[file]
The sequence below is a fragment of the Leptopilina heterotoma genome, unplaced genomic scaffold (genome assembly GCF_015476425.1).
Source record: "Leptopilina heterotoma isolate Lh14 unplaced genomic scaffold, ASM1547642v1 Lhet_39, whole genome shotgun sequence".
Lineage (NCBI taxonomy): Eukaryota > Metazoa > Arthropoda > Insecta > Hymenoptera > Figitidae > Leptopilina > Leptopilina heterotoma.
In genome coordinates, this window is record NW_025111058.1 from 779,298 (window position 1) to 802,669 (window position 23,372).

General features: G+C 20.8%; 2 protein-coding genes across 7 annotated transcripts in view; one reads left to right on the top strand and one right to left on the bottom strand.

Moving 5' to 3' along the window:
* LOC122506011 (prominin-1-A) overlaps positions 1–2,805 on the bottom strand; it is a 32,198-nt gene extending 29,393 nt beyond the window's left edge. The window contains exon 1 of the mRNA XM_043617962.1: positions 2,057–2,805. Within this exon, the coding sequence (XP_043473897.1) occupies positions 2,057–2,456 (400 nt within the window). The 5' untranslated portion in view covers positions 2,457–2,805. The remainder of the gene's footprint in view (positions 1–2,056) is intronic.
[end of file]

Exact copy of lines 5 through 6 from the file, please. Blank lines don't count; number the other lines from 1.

General features: G+C 20.8%; 2 protein-coding genes across 7 annotated transcripts in view; one reads left to right on the top strand and one right to left on the bottom strand.

Moving 5' to 3' along the window: